(n.) A false tale or report maliciously uttered, tending to injure the reputation of another; the malicious utterance of defamatory reports; the dissemination of malicious tales or suggestions to the injury of another.
(n.) Disgrace; reproach; dishonor; opprobrium.
(n.) Formerly, defamation generally, whether oral or written; in modern usage, defamation by words spoken; utterance of false, malicious, and defamatory words, tending to the damage and derogation of another; calumny. See the Note under Defamation.
(v. t.) To defame; to injure by maliciously uttering a false report; to tarnish or impair the reputation of by false tales maliciously told or propagated; to calumniate.
(v. t.) To bring discredit or shame upon by one's acts.
(1) I will confine myself to correcting Kaiman's slanders against the most open and generous immigration system in the developed world.
(2) It is socially very divisive, it is stigmatising, it is subtly slanderous and it is immoral.
(3) It’s unfortunate that companies should have to continue to correct the government’s slander,” the union said.
(4) "I will, no doubt, be interrrupted, shouted down, slandered, put on the spot, and subject to a scrutiny that would be a thousand times more intense than anything directed at other panellists."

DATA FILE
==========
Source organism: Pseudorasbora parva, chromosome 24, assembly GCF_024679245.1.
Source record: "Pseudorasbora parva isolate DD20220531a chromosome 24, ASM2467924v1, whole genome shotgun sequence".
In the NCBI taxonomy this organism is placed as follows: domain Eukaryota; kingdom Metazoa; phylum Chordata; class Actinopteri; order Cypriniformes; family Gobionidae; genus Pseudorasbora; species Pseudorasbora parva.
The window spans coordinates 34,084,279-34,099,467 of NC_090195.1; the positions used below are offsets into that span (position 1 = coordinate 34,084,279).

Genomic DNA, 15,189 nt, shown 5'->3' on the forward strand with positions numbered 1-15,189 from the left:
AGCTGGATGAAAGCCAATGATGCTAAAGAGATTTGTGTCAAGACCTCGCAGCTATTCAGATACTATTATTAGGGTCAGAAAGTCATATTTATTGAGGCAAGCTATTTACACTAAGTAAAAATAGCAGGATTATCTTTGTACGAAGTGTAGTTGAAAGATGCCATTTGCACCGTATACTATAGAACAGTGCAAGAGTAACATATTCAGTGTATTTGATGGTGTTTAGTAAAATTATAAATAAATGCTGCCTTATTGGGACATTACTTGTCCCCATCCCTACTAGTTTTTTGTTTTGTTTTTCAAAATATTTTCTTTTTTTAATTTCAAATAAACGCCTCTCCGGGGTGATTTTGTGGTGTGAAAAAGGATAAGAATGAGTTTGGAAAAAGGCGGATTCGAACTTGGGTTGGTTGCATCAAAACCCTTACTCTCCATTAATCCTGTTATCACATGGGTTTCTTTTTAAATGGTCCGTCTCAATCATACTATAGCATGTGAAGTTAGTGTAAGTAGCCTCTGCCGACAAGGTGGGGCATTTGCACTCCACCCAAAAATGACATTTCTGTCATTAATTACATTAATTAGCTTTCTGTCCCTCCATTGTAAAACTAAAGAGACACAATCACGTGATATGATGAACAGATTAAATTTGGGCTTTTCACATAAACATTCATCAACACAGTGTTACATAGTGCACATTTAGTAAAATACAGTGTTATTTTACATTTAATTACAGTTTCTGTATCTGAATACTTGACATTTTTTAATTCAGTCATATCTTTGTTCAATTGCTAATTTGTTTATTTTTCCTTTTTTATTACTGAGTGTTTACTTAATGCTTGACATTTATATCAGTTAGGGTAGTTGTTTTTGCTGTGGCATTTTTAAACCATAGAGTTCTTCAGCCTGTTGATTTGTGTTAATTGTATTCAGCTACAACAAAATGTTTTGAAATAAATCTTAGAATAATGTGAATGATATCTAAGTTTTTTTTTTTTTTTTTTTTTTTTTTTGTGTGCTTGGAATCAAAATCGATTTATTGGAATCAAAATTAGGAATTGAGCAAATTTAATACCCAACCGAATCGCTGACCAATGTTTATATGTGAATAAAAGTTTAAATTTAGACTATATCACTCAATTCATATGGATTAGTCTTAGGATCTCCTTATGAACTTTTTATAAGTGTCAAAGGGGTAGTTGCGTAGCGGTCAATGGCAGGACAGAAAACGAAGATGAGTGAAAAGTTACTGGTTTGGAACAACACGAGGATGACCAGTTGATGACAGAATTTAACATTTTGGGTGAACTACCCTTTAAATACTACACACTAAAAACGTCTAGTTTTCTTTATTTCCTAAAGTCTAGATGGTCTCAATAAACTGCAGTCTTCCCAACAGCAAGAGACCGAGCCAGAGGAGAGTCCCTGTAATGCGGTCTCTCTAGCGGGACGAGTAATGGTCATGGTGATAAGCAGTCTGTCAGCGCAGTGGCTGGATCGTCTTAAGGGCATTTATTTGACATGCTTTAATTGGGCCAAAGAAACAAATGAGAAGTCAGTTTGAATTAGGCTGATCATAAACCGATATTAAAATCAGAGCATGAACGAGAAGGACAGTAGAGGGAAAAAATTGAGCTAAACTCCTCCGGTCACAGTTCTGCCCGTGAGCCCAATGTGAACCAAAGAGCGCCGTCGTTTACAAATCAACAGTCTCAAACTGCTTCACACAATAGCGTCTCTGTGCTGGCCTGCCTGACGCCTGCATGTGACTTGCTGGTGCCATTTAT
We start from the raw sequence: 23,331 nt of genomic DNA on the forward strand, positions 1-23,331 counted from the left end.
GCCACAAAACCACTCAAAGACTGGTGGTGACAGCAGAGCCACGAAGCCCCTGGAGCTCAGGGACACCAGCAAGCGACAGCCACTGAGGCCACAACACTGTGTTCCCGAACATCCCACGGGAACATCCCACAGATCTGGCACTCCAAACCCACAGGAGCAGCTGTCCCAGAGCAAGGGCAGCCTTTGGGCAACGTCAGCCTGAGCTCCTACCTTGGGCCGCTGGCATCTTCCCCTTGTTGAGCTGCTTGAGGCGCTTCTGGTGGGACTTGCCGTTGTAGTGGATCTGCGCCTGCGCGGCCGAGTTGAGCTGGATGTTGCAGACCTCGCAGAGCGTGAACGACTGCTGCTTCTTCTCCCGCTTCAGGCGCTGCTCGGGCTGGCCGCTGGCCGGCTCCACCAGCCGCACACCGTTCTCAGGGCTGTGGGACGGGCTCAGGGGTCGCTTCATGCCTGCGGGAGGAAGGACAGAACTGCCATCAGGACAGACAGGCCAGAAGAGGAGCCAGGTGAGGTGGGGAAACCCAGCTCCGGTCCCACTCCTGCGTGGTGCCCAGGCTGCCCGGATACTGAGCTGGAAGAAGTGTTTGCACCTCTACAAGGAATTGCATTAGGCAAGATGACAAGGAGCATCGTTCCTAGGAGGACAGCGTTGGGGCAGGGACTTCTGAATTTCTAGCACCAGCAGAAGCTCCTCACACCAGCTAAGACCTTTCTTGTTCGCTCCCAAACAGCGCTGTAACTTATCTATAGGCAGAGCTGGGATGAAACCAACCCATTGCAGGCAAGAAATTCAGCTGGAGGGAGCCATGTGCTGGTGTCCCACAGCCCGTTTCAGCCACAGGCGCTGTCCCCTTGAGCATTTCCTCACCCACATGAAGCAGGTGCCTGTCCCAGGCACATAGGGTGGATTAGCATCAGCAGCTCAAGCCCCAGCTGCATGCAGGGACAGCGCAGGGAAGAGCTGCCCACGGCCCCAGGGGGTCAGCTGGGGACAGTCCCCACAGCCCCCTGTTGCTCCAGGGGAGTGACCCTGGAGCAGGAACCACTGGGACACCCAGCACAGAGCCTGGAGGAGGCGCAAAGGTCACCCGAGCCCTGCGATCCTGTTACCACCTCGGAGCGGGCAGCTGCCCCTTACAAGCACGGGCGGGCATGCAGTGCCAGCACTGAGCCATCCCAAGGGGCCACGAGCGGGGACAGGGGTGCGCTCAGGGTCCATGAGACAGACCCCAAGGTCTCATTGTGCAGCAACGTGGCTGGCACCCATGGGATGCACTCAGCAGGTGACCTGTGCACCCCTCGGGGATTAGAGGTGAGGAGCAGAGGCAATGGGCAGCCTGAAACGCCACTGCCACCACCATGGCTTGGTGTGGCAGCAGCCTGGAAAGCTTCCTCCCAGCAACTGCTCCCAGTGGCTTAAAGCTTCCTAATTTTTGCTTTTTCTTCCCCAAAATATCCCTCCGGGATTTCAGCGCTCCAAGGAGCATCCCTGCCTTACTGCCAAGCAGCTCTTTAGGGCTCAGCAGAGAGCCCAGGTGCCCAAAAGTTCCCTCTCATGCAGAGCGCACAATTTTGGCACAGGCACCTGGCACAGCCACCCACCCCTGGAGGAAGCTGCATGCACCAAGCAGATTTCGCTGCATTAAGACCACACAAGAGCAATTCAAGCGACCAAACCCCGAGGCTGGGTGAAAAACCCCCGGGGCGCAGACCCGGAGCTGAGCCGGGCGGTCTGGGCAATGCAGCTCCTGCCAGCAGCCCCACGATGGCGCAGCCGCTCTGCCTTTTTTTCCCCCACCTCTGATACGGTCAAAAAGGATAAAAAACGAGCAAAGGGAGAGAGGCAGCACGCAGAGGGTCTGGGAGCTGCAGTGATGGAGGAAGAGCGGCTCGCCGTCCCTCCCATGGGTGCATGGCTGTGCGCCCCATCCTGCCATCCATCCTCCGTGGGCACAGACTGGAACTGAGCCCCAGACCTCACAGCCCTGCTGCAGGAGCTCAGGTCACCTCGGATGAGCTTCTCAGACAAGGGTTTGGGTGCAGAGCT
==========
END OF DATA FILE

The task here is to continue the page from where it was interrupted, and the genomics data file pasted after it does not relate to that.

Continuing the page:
(5) "They slandered us, slung mud at us and shut us out of all the news media – the TV channels of the corrupt elite – and we beat them," the 55-year-old leader said as the votes came in.
(6) Sarah Champion, John Healey and Kevin Barron are suing Collins – who represents Yorkshire and North Lincolnshire in the European parliament – for libel and slander for accusations she made in her speech at last year’s Ukip party conference.
(7) They are slanderous and therefore libellous," she told the Sunday Times.
(8) There have been rumours, however, denied as slander by those still there, of rising alcoholism and petty thuggery.
(9) In spite of this manifest acknowledgment of John Hunter's greatness there are nevertheless numerous aspects of his character, his health, and his opinions which have been the subject of criticism, misunderstanding, lack of appreciation, and even slander.